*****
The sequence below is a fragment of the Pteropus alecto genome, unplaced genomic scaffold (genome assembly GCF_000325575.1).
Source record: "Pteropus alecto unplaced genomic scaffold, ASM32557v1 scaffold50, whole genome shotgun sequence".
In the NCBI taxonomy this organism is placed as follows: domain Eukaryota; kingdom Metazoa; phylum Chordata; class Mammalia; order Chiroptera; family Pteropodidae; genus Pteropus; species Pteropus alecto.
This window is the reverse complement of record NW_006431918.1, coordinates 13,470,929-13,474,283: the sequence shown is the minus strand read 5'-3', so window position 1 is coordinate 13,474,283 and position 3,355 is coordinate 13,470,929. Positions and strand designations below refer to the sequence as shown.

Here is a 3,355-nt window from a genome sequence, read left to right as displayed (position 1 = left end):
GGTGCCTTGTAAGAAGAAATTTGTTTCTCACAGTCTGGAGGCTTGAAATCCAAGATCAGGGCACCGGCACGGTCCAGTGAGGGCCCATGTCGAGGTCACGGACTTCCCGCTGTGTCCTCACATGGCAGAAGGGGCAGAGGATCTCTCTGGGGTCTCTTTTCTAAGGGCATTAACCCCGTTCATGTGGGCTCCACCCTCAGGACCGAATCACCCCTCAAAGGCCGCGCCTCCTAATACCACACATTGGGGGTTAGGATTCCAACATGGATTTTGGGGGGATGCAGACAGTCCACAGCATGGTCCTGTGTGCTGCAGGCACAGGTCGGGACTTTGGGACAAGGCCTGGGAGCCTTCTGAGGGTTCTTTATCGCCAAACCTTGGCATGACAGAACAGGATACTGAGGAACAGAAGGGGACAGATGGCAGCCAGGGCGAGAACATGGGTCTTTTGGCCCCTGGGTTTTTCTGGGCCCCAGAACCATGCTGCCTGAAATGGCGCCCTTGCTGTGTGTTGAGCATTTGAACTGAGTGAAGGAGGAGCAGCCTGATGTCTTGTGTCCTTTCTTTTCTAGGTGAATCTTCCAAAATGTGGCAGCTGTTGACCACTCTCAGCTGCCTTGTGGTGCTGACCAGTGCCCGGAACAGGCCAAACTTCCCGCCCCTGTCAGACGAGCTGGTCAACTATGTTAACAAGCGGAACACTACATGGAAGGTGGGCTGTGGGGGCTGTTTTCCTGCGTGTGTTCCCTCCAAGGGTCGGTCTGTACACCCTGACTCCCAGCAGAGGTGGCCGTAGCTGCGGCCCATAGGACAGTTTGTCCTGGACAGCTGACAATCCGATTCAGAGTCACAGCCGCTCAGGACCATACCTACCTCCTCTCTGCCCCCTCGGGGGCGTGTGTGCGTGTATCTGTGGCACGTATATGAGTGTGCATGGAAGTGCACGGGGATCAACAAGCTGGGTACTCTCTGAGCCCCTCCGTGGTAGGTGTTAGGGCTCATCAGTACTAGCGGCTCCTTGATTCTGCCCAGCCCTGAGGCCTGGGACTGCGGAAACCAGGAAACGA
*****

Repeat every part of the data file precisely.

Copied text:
The sequence below is a fragment of the Pteropus alecto genome, unplaced genomic scaffold (genome assembly GCF_000325575.1).
Source record: "Pteropus alecto unplaced genomic scaffold, ASM32557v1 scaffold50, whole genome shotgun sequence".
In the NCBI taxonomy this organism is placed as follows: domain Eukaryota; kingdom Metazoa; phylum Chordata; class Mammalia; order Chiroptera; family Pteropodidae; genus Pteropus; species Pteropus alecto.
This window is the reverse complement of record NW_006431918.1, coordinates 13,470,929-13,474,283: the sequence shown is the minus strand read 5'-3', so window position 1 is coordinate 13,474,283 and position 3,355 is coordinate 13,470,929. Positions and strand designations below refer to the sequence as shown.

Here is a 3,355-nt window from a genome sequence, read left to right as displayed (position 1 = left end):
GGTGCCTTGTAAGAAGAAATTTGTTTCTCACAGTCTGGAGGCTTGAAATCCAAGATCAGGGCACCGGCACGGTCCAGTGAGGGCCCATGTCGAGGTCACGGACTTCCCGCTGTGTCCTCACATGGCAGAAGGGGCAGAGGATCTCTCTGGGGTCTCTTTTCTAAGGGCATTAACCCCGTTCATGTGGGCTCCACCCTCAGGACCGAATCACCCCTCAAAGGCCGCGCCTCCTAATACCACACATTGGGGGTTAGGATTCCAACATGGATTTTGGGGGGATGCAGACAGTCCACAGCATGGTCCTGTGTGCTGCAGGCACAGGTCGGGACTTTGGGACAAGGCCTGGGAGCCTTCTGAGGGTTCTTTATCGCCAAACCTTGGCATGACAGAACAGGATACTGAGGAACAGAAGGGGACAGATGGCAGCCAGGGCGAGAACATGGGTCTTTTGGCCCCTGGGTTTTTCTGGGCCCCAGAACCATGCTGCCTGAAATGGCGCCCTTGCTGTGTGTTGAGCATTTGAACTGAGTGAAGGAGGAGCAGCCTGATGTCTTGTGTCCTTTCTTTTCTAGGTGAATCTTCCAAAATGTGGCAGCTGTTGACCACTCTCAGCTGCCTTGTGGTGCTGACCAGTGCCCGGAACAGGCCAAACTTCCCGCCCCTGTCAGACGAGCTGGTCAACTATGTTAACAAGCGGAACACTACATGGAAGGTGGGCTGTGGGGGCTGTTTTCCTGCGTGTGTTCCCTCCAAGGGTCGGTCTGTACACCCTGACTCCCAGCAGAGGTGGCCGTAGCTGCGGCCCATAGGACAGTTTGTCCTGGACAGCTGACAATCCGATTCAGAGTCACAGCCGCTCAGGACCATACCTACCTCCTCTCTGCCCCCTCGGGGGCGTGTGTGCGTGTATCTGTGGCACGTATATGAGTGTGCATGGAAGTGCACGGGGATCAACAAGCTGGGTACTCTCTGAGCCCCTCCGTGGTAGGTGTTAGGGCTCATCAGTACTAGCGGCTCCTTGATTCTGCCCAGCCCTGAGGCCTGGGACTGCGGAAACCAGGAAACGA